Last week I gave a speech to the Scottish Pre School Play Association in a hotel which was also full of Liberal Democrat delegates who had come to Glasgow for their annual conference. It was somewhat ironic that in one room, Nick Clegg was complimenting his party on the policy of providing Two Year Olds from poor families with “free” childcare while along the corridor our Scottish colleagues were hearing from me how to provide quality and support for those very children while our Government continues to underfund the initiative.
The SPPA conference opened with the Dunblane Children’s Choir singing songs from Oliver, their voices soaring to “Food Glorious Food, Wonderful Food”. I wonder if there was even a touch of discomfiture from our neighbouring political audience given that Glasgow has the highest number of food banks in the UK. Or for those nearer to home read the London Mayor’s Report A Zero Hunger City: Tackling Food Poverty in London.
Only the week before at the Labour Party Conference I was invited to join a panel for Feeding The Next generation: Are We failing Our Children? chaired by Demos which produced ‘For Starters’ a research paper on the subject, sponsored by Danone who have also produced some research.
The panel included David Lammy MP and Andy Burnham our Shadow Health Secretary (also known as the ‘Frostie Killer’ because of his objection to the high sugar level in the breakfast cereal).
The subject was all about food and physical health. I challenged them to remember that good nutrition needs to begin in the early years because it’s almost too late by the time children get to school. Almost a quarter of British children are overweight by the time they start Primary School and while obesity is highest among older children, about 11% of toddlers that are obese have a 40- 70% chance of becoming obese adults. Diet related ill health costs the NHS £5.8billiom every year with childhood obesity related illnesses such as asthma in England costing £51m per year. Just think how many places for small children that could fund!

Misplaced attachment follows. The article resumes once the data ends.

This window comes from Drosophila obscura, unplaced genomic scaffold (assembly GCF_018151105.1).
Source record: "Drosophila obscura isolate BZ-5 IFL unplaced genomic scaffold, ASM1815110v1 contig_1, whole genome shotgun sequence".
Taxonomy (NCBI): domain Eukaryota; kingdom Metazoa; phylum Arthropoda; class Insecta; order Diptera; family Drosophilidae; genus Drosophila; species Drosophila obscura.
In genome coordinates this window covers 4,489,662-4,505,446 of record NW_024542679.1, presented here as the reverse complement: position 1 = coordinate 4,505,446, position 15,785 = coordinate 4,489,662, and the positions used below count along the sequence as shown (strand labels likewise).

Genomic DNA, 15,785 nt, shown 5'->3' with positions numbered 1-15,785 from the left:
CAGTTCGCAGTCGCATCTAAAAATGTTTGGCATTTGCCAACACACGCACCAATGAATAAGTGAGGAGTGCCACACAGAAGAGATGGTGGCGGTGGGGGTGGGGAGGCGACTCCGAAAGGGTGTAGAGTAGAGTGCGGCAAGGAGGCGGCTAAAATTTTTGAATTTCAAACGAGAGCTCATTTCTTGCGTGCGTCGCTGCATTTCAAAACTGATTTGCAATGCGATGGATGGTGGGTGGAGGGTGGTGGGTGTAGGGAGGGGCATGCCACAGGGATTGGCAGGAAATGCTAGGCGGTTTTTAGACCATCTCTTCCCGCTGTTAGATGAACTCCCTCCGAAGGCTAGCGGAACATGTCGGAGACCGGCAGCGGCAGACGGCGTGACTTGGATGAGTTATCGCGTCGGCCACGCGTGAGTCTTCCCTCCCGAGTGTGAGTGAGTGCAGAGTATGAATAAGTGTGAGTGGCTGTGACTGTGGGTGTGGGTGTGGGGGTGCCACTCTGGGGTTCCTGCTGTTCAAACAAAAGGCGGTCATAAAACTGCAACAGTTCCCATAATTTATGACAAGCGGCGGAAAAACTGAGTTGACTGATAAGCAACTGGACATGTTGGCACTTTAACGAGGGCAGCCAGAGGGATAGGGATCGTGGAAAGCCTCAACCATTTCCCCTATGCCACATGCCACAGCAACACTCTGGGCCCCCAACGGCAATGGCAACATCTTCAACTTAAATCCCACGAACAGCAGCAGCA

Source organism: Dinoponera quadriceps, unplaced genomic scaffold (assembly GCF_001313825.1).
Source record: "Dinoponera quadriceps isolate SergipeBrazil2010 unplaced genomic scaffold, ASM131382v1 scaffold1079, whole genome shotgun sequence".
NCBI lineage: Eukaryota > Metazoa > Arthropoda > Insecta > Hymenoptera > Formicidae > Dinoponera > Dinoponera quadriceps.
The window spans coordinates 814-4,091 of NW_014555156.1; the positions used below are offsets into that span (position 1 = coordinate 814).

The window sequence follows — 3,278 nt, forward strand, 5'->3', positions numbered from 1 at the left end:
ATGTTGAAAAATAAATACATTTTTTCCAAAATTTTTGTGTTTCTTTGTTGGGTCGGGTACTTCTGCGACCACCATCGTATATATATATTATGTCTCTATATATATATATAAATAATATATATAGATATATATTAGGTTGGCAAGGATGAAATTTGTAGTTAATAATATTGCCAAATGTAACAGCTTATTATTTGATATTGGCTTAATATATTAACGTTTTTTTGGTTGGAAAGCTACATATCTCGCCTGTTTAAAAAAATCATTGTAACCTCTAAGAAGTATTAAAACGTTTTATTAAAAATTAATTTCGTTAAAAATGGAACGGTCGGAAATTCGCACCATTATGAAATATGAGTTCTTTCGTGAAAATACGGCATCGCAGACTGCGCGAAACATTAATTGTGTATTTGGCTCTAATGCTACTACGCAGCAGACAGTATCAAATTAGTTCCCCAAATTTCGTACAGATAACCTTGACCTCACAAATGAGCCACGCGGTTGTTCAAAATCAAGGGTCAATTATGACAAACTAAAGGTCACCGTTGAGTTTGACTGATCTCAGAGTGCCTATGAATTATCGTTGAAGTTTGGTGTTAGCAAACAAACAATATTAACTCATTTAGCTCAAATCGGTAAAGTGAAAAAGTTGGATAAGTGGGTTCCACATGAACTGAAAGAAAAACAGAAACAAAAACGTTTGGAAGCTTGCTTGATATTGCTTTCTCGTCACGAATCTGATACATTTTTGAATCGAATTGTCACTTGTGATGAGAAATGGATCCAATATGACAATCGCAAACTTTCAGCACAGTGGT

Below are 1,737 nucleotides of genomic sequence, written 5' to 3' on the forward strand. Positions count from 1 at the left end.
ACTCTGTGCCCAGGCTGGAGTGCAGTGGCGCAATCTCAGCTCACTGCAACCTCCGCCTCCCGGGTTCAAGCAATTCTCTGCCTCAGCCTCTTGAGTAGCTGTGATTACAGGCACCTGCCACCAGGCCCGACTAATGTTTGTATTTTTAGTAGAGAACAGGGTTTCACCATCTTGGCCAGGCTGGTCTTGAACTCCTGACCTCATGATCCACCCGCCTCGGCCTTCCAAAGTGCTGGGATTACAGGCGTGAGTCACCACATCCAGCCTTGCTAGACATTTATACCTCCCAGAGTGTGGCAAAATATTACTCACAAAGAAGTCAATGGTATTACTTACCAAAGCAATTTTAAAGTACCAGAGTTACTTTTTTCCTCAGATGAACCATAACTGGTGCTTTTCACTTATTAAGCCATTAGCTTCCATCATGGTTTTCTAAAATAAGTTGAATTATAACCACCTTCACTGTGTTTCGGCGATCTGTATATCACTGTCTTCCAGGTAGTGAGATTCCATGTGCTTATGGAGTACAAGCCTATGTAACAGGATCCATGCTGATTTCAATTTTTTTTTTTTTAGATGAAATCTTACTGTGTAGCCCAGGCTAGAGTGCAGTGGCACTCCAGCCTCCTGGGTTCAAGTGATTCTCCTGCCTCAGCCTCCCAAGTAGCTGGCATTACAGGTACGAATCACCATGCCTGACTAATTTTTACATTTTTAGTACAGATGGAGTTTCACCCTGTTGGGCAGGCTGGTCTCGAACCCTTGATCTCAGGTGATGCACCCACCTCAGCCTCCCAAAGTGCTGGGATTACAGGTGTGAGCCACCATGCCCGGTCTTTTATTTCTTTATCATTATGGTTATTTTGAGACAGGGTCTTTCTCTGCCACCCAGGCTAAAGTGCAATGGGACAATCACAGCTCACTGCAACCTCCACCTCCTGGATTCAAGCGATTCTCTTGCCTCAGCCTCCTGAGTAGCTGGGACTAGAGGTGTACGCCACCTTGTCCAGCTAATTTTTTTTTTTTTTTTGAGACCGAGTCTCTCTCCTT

Many of us have been working to improve nursery food and nutrition for children and create a healthy food culture for at least the last five years. It’s has increased my interest in food and nutrition so that now I regularly listen to the Radio Four Food Programme, Masterchef and Saturday Kitchen. The patient LEYF chefs have indulged my passion and supported many initiatives to improve children’s menus by making them far more seasonal using locally sourced food, introducing oily fish twice a week, having chef apprentices, leading menu planning meetings with the children, reviewing procurement and much more. I will be interested to see if the Government’s new plan for Public Procurement will be useful to source food from companies with ethical, environmental and social considerations.
I have long admired the work done by sector colleagues such as the work done by Linda Baston Pitt at the Old School House Nursery and their programme to link health and fitness and develop the PANco role. We have worked closely with the Children’s Food Trust to agree a set of guidance. The PreSchool Learning Alliance has also produced some great guidance as well as has The Infant & Toddler Forum
We hope to achieve the Soil Association catering mark soon. And it’s not all about childcare organisations, as the Chair at Paddington Farm, I have learned how to connect children in the city with the country.
One way to embed a culture of healthy food is to train those who cook. I was surprised to find there was no specific occupational standards for chefs working with children under eight years. I set about fixing that by writing the Standards with the help and advice of many already mentioned as well as dieticians in Kensington and Chelsea. The result is the ‘L2 Diploma in Food Preparation and Cooking in Early Years’ a qualification designed to help chefs cook from a child’s point of view; that includes the procuring the right foods, serving the right portions and presenting in the right way.
It is written (with chef input) to give chefs confidence and knowledge around children’s nutritional needs which are quite different to adults. The Standards are also designed to strengthen the important roles chefs play in educating staff and parents and influencing children to become the next generation of healthy and informed foodies. Early Years chefs are not just someone in a kitchen but increasingly a crucial member of a team working to ensure children are safe, fit and healthy.
The Early Years Awarding Body Cache agreed to accredit these new standards. So if you want to help your chef provide the best food and nutritional services for children and families in your settings and beyond, click on the link and sign up your chef to become nursery food pioneers.